Birchens Edge Rescue

On the 14 April, Tony Brock and his friend Samwere climbing at Birchens Edge near Baslow whenTony fell and sustained a very significant head injury.To say he was unlucky is an understatement as hewas wearing a helmet and was being top-roped upa route. Unfortunately, he had strayed off routewhen he fell, which caused him to pendulum acrossthe rock face and into a small outcrop of rock.Inspection of his helmet later revealed very littlevisible damage considering the seriousness of hisinjuries.

A 999 call was made to the ambulance servicewho, in turn, contacted mountain rescue. BirchensEdge falls within Edale’s area but, due to this beinga midweek call, Buxton team was called as well. Thetwo teams have had this midweek workingarrangement in each others’ areas for many years toensure an adequate response is available during theworking day.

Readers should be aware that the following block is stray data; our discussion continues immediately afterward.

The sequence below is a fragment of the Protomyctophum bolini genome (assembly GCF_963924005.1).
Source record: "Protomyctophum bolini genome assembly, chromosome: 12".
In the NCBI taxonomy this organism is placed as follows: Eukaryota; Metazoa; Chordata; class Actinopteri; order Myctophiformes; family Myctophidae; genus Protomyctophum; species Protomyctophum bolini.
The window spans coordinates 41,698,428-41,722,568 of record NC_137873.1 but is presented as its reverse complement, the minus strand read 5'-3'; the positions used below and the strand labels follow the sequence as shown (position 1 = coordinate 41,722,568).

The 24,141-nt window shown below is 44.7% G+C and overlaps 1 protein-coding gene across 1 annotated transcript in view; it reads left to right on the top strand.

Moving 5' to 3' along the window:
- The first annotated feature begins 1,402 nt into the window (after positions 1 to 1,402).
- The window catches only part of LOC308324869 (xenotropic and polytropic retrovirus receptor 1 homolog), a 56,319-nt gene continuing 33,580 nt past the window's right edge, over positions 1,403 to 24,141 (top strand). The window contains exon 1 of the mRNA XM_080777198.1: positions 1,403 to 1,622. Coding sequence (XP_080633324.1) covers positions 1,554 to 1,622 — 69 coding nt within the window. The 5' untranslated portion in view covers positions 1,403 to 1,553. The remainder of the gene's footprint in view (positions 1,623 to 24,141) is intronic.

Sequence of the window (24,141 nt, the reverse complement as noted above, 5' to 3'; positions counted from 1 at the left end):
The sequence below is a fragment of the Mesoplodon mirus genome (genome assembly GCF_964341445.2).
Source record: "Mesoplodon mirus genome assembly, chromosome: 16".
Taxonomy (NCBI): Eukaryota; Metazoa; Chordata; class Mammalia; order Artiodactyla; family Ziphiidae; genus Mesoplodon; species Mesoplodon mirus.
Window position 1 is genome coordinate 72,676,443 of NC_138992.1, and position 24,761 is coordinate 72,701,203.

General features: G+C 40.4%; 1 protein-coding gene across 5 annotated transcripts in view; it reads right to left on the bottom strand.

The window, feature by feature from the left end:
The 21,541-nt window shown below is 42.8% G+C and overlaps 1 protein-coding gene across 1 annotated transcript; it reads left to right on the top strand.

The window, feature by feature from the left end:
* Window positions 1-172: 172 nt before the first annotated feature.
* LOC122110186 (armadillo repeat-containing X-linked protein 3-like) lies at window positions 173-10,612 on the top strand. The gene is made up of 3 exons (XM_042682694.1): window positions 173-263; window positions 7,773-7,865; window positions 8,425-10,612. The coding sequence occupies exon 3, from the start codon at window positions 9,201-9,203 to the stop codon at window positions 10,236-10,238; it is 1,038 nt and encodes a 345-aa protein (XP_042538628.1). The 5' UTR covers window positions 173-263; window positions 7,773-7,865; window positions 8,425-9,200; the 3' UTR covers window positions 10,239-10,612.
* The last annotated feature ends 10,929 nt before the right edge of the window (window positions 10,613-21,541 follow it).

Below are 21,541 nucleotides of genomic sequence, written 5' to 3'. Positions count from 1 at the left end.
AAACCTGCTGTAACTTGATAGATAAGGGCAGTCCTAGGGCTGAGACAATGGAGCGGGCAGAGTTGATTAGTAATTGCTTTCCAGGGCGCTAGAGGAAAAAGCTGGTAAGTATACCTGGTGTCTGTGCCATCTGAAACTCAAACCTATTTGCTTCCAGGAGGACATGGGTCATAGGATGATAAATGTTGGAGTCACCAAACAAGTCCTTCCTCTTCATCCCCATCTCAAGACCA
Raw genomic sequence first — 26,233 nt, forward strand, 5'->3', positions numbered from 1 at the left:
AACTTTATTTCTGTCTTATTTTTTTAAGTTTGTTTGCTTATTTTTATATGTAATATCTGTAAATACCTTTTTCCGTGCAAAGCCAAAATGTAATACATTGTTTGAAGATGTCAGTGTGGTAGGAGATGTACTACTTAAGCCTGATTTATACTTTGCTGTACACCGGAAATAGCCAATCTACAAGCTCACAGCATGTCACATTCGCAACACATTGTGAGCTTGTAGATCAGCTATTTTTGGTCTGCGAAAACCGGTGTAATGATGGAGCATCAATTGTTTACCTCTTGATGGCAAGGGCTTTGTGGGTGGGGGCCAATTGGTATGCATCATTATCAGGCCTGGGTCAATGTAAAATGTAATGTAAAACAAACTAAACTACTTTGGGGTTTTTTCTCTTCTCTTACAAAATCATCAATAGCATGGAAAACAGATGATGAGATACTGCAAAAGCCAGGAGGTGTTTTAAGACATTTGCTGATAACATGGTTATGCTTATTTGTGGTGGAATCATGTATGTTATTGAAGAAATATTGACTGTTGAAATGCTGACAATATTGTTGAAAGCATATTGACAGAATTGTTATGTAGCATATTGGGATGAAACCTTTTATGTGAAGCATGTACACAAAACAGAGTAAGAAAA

Our closest team member, Trev Lawton, lives lessthan five minutes from the RV point and happenedto be at home, so an initial quick response wasmade. When he got to the RV he met up with MattHood who was also in the area, and a respondingEast Midlands Ambulance Service crew. Togetherthey made their way up to the base of the crag withTrev and Matt getting there a few minutes in front ofthe EMAS crew (as you would hope!) On arrival theyfound Tony slipping in and out of conciousness andstarting to fit. All this was compromising his airwayso airway management with C-spine controlbecame the priority.

This was done by means of manual C-spineimmobilisation with a jaw thrust to maintain theairway. In the short period of time that followed theEMAS crew arrived, along with Steve Rowe ourmedical officer. Soon after, an air ambulance alsolanded at the top of the crag – a welcome arrival,especially as we were unsure whether they wereflying due to the ash cloud which was floatingaround at the time. Steve was able to giveintravenous diazepam to stop Tony fitting. However,his airway was still threatened at this point andbeing maintained by meticulous attention and ahealthy jaw thrust from Trevor. Due to trismus (jawclenching), a nasopharyngeal airway was alsoinserted at this point.